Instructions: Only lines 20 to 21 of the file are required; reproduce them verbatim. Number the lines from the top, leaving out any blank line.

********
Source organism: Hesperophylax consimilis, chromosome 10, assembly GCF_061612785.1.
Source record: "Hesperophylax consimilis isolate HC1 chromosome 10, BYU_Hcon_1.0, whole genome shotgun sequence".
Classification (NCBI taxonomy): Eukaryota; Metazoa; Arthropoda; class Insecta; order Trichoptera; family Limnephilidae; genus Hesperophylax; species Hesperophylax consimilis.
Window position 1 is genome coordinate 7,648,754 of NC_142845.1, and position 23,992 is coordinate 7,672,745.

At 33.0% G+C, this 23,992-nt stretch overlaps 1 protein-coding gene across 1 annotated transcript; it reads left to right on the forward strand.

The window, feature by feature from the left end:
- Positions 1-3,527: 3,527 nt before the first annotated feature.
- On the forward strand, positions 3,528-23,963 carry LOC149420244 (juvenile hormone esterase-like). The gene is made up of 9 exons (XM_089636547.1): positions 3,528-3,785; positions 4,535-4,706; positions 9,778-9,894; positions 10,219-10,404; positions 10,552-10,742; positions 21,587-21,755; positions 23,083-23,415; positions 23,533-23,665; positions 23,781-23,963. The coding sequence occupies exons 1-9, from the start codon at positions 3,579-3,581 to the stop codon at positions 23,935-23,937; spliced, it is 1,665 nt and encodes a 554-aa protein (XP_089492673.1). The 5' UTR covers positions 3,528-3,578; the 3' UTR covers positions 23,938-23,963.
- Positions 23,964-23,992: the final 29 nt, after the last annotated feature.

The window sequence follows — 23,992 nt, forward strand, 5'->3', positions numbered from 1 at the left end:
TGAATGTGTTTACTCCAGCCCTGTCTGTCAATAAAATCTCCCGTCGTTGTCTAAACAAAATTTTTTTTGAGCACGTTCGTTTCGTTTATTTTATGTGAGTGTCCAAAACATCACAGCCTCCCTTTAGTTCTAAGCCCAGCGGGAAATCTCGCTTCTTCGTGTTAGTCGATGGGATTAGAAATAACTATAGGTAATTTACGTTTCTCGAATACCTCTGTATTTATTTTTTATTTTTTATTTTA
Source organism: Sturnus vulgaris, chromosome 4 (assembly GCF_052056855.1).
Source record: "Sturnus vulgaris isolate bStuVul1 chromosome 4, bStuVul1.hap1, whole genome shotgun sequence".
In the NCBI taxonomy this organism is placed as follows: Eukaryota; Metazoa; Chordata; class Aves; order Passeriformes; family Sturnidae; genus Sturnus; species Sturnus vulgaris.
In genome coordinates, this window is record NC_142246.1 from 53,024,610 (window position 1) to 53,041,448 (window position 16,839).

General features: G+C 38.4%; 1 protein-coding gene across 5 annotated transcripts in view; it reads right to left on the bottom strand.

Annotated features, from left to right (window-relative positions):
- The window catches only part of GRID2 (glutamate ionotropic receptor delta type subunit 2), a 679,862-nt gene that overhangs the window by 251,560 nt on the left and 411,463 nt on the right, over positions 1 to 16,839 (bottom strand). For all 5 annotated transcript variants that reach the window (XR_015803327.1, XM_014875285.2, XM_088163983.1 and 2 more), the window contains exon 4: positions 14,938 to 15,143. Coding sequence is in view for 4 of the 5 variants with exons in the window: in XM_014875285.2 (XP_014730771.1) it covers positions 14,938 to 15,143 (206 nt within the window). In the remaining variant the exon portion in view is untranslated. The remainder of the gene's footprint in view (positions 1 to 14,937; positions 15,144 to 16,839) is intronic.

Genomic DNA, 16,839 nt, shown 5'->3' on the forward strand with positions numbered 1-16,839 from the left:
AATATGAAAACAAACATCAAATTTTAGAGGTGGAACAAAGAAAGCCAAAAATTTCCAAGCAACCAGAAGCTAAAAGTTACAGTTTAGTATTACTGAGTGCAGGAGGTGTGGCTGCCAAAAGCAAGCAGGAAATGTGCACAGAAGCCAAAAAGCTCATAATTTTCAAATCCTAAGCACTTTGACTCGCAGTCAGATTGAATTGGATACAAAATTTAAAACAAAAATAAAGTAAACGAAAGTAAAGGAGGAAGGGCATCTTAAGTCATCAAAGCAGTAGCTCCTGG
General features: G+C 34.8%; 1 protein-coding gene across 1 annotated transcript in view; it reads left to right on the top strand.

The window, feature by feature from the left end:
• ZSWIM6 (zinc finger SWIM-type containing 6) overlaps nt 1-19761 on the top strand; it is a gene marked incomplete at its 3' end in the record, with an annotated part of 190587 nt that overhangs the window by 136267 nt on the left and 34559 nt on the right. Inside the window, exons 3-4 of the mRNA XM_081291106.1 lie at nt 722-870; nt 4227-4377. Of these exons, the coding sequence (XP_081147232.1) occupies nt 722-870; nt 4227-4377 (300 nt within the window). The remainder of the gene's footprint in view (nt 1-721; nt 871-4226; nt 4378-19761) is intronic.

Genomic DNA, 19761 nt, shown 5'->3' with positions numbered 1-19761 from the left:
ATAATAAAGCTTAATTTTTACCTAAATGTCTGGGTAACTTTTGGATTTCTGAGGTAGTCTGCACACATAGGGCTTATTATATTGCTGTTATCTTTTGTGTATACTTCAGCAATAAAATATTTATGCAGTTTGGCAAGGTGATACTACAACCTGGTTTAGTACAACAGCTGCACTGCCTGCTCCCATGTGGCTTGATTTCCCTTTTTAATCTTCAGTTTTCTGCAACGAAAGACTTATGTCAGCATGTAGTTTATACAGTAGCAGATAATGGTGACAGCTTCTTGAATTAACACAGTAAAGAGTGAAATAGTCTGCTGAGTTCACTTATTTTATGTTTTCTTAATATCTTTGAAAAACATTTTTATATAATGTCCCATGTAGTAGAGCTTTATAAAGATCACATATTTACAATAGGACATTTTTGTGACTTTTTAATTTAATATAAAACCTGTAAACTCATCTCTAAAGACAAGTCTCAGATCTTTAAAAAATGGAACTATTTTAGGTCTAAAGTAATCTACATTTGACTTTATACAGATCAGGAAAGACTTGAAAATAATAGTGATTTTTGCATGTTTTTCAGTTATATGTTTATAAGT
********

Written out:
AATATGAAAACAAACATCAAATTTTAGAGGTGGAACAAAGAAAGCCAAAAATTTCCAAGCAACCAGAAGCTAAAAGTTACAGTTTAGTATTACTGAGTGCAGGAGGTGTGGCTGCCAAAAGCAAGCAGGAAATGTGCACAGAAGCCAAAAAGCTCATAATTTTCAAATCCTAAGCACTTTGACTCGCAGTCAGATTGAATTGGATACAAAATTTAAAACAAAAATAAAGTAAACGAAAGTAAAGGAGGAAGGGCATCTTAAGTCATCAAAGCAGTAGCTCCTGG
General features: G+C 34.8%; 1 protein-coding gene across 1 annotated transcript in view; it reads left to right on the top strand.